Humanities 210 MIC/WIC- Cora Agatucci
Cultures & Literatures of Asia

China Timeline 1:
Early China (to 3rd c. BCE)

Asian Timelines Table of Contents Literary & Cultural History
Learn more about selected Chinese topics by clicking the links embedded in these timelines.
And if you find inaccuracies, bugs, or other relevant websites, please let me know:
The timeline pages are under construction and probably always will be...


8000-4000 Transition to sedentary agriculture and silkweaving
Ca. 5000-
Yangshao emerge in northern China in fertile loess region of Yellow River plains; hunting, fishing predominate. From the legendary pre-literate times of the Yangshao culture come heroes such as Yu (*see Xia Kingdom below) who was able to control the great rivers with dikes. Evidence suggests that the Yangshao also buried their dead in extensive burial mounds and cemeteries, and may have had seers who divined by animal bones--scholars speculate on whether ancestor veneration began with the Yangshao.


Of Gods, Mythological Sage-Emperors,
and Cultural Heroes

Chinese civilization, as described in mythology, begins with Pan Gu, the creator of the universe. Born from the egg of Chaos simultaneously with the initial separation of heavy and light elements (yin and yang) into the earth and heavens, he is said to have lived for 18,000 years. Components of his body transformed into the sun and moon, mountains, rivers and seas, and trees and plants, while the fleas on his body became the human race. sustenance, clothing, and shelter. (See Painted pottery bowl of the Neolithic Age 10,000-4,000 years ago)

From the "Mythological Era (5000-2200 BC)" also come "The Age of the Three Divine Rulers," who taught the ancient Chinese to communicate and to find sustenance, clothing, and shelter.
1. The pre-historic ruler Sui Jen, "Producer of Fire," was believed to have been the man who brought down fire from heaven for the first time and employed it in the preparation of food. Before his time the people lived like wild beasts and ate their food raw.
Fu Hsi, or "Conqueror of Animals." He taught his subjects how to catch animals and fish with nets and to rear domestic animals for food. He is also the originator of the writing system which, with their improvements and modifications of ages, has been handed down to us in the form of the modern Chinese characters.
3. Some 1300 years after Fu Hsi, the throne fell to
Shen Nung, or "God of Agriculture," who taught the people the art of agriculture and the use of herbs as medicine.

The legendary pre-literate cultures of ancient China also produced a succession of sage-emperors and culture heroes, including Yao, Yu the Great, and Shun. Yao, one of the legendary "Five Emperors, and, along with Shun and Yu, one of the "Three Model Emperors," is associated with China's early "golden age." Yao was noted for the benevolence of his rule despite his failed attempts to control the Yellow River, and his decision to set aside his sons and abdicate the throne to the virtuous Shun."

Yao and Shun (2400-2200 BCE) "are regarded as the ideal rulers in China. Much of their unrivaled popularity is undoubtedly due to the [later] eulogies of Confucius and Confucian scholars, who have endowed them with every virtue known to human. They are worshipped not because of the deeds they performed, but because of the spotless lives they led. They are models as humans and rulers, and their days are generally accepted as the Golden Age in Chinese history. No greater honor can be paid to a Chinese emperor than to compare him to Yao and Shun....Chinese historians generally regard the accession of Yao as the dawn of authentic history. The first official act of Yao was to give his people a more correct calendar than that which had previously existed. The prosperity of the nation was, however, temporarily disturbed by a thirteen-year flood which began in the sixty-first year of Yao's reign. It was a terrible disaster, and Yao was greatly grieved by the sufferings of his people." The task of controlling the floods fell eventually to Yu (Yoder). "It took Yu eight years to finish the work. Instead of building high embankments as his father had done, he deepened the beds of existing rivers and cut as many channels as were necessary to carry the water off to the sea. By his great engineering success, he soon became the idol of the nation. 'We would have been fish but for Yu,' is a saying which has come down to us from those days."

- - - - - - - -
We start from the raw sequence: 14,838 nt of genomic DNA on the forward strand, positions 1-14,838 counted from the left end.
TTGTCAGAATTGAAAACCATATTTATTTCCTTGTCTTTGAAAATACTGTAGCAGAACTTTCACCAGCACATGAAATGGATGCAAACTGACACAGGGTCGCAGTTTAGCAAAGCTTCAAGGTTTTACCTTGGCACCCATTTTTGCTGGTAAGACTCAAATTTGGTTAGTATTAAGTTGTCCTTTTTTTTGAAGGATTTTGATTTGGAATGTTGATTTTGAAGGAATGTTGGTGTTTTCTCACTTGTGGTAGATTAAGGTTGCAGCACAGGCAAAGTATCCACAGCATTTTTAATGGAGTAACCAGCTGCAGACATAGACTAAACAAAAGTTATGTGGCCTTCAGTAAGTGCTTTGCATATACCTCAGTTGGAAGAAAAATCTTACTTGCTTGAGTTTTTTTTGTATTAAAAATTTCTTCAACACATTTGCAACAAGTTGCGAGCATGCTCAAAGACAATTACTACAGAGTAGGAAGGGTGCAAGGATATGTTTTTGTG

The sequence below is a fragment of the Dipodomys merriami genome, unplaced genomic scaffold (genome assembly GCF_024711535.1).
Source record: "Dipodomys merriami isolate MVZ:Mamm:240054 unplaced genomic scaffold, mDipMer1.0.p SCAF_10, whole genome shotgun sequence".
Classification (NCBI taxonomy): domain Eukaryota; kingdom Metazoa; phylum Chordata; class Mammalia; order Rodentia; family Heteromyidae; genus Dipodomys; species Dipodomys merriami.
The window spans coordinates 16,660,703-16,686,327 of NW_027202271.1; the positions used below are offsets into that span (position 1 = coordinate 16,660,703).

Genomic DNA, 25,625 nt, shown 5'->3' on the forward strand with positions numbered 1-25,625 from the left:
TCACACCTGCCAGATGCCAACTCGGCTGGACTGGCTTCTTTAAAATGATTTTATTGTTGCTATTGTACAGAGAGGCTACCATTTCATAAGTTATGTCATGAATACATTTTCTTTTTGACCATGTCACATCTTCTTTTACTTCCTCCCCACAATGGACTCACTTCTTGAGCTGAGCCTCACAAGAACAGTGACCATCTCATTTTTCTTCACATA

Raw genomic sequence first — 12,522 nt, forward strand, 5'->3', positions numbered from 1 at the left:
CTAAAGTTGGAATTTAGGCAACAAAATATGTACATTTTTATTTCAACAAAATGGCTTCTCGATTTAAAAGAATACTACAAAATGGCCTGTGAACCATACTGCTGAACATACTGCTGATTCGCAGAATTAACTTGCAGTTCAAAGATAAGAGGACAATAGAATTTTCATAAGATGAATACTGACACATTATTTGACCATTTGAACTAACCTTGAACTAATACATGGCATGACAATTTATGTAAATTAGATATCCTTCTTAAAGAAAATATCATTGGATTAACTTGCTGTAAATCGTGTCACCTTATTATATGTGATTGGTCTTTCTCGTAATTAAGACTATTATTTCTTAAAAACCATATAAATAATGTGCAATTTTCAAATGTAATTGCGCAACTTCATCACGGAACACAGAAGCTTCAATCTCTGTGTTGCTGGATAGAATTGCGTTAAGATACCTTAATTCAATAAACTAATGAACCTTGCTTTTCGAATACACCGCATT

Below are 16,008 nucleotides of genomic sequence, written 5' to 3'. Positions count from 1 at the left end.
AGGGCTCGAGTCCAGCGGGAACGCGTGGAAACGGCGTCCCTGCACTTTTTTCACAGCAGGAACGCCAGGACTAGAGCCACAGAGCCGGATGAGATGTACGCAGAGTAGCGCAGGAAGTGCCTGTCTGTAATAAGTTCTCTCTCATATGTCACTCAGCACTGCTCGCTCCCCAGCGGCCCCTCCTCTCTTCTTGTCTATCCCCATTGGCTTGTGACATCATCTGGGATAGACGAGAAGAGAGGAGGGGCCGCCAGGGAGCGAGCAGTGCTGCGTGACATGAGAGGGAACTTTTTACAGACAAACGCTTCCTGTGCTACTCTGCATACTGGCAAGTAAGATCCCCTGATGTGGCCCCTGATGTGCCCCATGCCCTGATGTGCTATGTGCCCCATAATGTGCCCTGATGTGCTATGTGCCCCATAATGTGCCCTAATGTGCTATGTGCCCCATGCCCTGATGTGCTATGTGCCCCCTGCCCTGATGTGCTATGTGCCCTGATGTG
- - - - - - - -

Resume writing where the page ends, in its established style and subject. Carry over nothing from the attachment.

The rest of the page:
Yu the Great, legendary founder of the Xia (Hsia) dynasty), later succeeded Shun and "moved his capital to An-I, and adopted the name of his former principality, Xia, as the name of the dynasty he now founded. Yu, as ruler, desired to maintain the closest relations with his people, and caused to be hung at the entrance to his court five instruments---a drum, a gong, a stone instrument, a bell, and a rattle. The drum was to announce the coming of a caller who desired to discourse with him upon any of the virtues which should adorn a monarch. By beating the gong, he who disapproved of the king's conduct could be admitted to audience. If any one had important news, or personal grievances to communicate, he had but to strike the stone instrument, or ring the bell, as the case might be, in order to gain admittance; while the king was always ready to hear any appeal from the judicial decisions of his judges whenever he heard the sound of the rattle. These instruments kept Yu so very busy that, as historians inform us, he was always late at his midday meal."

From Outlines of Early Chinese History, by Li Ung Bing (eds. Joseph Whiteside, Soochow University, and Snow N. Snow).